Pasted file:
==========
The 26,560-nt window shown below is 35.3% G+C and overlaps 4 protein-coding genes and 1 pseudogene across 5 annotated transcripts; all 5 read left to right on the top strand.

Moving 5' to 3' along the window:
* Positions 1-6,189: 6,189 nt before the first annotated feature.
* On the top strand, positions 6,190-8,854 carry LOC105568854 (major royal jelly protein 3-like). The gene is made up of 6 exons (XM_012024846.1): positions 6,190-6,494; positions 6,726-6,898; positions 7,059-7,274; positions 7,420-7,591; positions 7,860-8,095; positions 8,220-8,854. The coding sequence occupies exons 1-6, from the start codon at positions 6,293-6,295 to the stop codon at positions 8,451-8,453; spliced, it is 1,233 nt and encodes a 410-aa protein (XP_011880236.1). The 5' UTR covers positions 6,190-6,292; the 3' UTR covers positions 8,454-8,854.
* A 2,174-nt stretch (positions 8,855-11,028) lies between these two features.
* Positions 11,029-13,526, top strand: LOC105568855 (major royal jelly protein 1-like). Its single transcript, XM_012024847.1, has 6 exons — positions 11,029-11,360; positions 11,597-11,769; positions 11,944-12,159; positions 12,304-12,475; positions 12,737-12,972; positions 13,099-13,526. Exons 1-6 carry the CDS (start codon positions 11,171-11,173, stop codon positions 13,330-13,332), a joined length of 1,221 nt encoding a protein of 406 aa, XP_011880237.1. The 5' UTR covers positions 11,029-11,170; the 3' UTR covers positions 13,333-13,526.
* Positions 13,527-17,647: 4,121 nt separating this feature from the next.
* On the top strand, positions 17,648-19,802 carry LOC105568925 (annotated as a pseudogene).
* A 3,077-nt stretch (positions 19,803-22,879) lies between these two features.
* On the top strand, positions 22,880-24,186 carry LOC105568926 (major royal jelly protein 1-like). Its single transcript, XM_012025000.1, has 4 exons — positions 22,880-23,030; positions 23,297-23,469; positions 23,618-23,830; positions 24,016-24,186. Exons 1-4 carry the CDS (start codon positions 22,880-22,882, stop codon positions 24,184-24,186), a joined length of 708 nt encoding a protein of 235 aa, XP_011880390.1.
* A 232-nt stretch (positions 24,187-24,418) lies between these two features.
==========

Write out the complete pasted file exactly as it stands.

The 26,560-nt window shown below is 35.3% G+C and overlaps 4 protein-coding genes and 1 pseudogene across 5 annotated transcripts; all 5 read left to right on the top strand.

Moving 5' to 3' along the window:
* Positions 1-6,189: 6,189 nt before the first annotated feature.
* On the top strand, positions 6,190-8,854 carry LOC105568854 (major royal jelly protein 3-like). The gene is made up of 6 exons (XM_012024846.1): positions 6,190-6,494; positions 6,726-6,898; positions 7,059-7,274; positions 7,420-7,591; positions 7,860-8,095; positions 8,220-8,854. The coding sequence occupies exons 1-6, from the start codon at positions 6,293-6,295 to the stop codon at positions 8,451-8,453; spliced, it is 1,233 nt and encodes a 410-aa protein (XP_011880236.1). The 5' UTR covers positions 6,190-6,292; the 3' UTR covers positions 8,454-8,854.
* A 2,174-nt stretch (positions 8,855-11,028) lies between these two features.
* Positions 11,029-13,526, top strand: LOC105568855 (major royal jelly protein 1-like). Its single transcript, XM_012024847.1, has 6 exons — positions 11,029-11,360; positions 11,597-11,769; positions 11,944-12,159; positions 12,304-12,475; positions 12,737-12,972; positions 13,099-13,526. Exons 1-6 carry the CDS (start codon positions 11,171-11,173, stop codon positions 13,330-13,332), a joined length of 1,221 nt encoding a protein of 406 aa, XP_011880237.1. The 5' UTR covers positions 11,029-11,170; the 3' UTR covers positions 13,333-13,526.
* Positions 13,527-17,647: 4,121 nt separating this feature from the next.
* On the top strand, positions 17,648-19,802 carry LOC105568925 (annotated as a pseudogene).
* A 3,077-nt stretch (positions 19,803-22,879) lies between these two features.
* On the top strand, positions 22,880-24,186 carry LOC105568926 (major royal jelly protein 1-like). Its single transcript, XM_012025000.1, has 4 exons — positions 22,880-23,030; positions 23,297-23,469; positions 23,618-23,830; positions 24,016-24,186. Exons 1-4 carry the CDS (start codon positions 22,880-22,882, stop codon positions 24,184-24,186), a joined length of 708 nt encoding a protein of 235 aa, XP_011880390.1.
* A 232-nt stretch (positions 24,187-24,418) lies between these two features.